Investigating the effect of outsole configurations on rotational and translational traction using a mechanical prosthetic foot

Bahador Keshvari, Long Lehoang, Veit Senner

Research output: Contribution to journalArticlepeer-review

1 Scopus citations

Abstract

Studded football boots and their interaction with the pitch surface play a major role in generating traction and on the risk of injuries and performance. The aim of this study was to establish a methodological framework to predict a safe zone of traction for different specific football movements in natural preloads. We measured peak pressure distribution among 17 male football players in four specific football movements (cutting 135°, sprinting, turning, and penalty kick) on artificial turf using a baseline football boot with an insole pressure sensor. A mechanical prosthetic foot was adjusted to replicate similar peak pressure distribution based on these four movements. Traction was measured under three preloads: 400, 600, and 800 N. They were lower than those measured with the players to avoid damage to the mechanical test device. This procedure was conducted for seven different outsole configurations. Rotational and translational traction was estimated for high preloads (above 2000 N) using an artificial neural network. Our findings show pressure distribution is an important bridge between subjective measurement (field tests) and objective measurement (laboratory tests) for accurate traction measurement. Artificial neural networks can aid in finding the upper and lower ranges of traction in the natural preloads. Such findings could help footwear developers, trainers, players, and governing institutions to choose an appropriate football boot outsole according to the safe zone of traction established in this study.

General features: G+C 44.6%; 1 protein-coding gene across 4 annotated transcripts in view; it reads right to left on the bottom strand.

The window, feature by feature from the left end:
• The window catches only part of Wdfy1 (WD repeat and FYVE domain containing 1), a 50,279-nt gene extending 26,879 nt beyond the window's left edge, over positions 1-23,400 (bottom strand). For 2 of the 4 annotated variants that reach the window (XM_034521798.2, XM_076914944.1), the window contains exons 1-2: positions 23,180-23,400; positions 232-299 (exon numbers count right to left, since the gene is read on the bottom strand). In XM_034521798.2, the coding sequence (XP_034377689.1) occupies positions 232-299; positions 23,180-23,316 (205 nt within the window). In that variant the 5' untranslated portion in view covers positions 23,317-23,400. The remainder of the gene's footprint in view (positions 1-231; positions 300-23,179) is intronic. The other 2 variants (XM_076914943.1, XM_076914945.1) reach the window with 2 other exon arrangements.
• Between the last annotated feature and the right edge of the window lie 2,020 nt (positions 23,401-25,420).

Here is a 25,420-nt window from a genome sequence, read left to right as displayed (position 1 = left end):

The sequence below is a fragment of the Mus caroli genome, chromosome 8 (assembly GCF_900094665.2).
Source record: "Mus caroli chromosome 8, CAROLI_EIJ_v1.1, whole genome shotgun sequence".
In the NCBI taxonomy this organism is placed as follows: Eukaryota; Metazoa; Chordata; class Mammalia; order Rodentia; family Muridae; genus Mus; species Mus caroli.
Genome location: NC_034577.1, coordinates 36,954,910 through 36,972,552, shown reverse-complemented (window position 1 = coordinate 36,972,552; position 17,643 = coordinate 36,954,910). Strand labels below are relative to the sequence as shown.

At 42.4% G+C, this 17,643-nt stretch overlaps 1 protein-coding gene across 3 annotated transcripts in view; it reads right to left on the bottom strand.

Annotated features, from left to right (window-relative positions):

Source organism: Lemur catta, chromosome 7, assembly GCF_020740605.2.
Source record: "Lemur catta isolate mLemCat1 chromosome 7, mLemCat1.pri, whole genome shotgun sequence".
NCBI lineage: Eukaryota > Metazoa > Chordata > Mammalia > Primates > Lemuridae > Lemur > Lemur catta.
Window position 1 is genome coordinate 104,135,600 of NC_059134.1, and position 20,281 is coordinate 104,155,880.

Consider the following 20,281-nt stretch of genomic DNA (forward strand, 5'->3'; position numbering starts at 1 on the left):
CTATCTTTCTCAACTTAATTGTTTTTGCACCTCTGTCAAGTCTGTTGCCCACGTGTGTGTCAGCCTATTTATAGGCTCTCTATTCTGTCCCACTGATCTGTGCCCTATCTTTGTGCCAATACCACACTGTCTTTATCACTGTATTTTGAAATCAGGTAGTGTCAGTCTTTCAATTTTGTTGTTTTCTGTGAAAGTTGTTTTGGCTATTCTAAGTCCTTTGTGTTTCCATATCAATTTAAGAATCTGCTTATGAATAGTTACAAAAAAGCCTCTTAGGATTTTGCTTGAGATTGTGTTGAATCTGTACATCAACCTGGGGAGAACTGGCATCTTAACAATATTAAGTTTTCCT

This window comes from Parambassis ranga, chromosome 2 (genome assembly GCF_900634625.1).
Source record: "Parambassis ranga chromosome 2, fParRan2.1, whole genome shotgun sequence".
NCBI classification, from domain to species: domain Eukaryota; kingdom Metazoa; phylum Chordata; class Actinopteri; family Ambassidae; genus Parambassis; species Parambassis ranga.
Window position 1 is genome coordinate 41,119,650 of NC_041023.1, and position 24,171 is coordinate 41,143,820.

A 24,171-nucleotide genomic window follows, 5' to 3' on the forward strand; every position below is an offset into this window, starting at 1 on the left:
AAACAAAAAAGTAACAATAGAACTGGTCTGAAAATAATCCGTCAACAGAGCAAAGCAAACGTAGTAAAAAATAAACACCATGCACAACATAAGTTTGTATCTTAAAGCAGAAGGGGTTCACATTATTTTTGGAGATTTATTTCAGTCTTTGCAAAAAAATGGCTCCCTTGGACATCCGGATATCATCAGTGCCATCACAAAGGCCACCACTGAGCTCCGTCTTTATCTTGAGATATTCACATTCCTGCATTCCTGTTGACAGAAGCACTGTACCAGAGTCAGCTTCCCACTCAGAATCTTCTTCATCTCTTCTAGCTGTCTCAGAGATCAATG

Original languageEnglish
Article number43
JournalSports Engineering
Volume26
Issue number1
DOIs
StatePublished - Dec 2023

Keywords

  • Outsole configurations
  • Rotational traction
  • Traction
  • Translational traction

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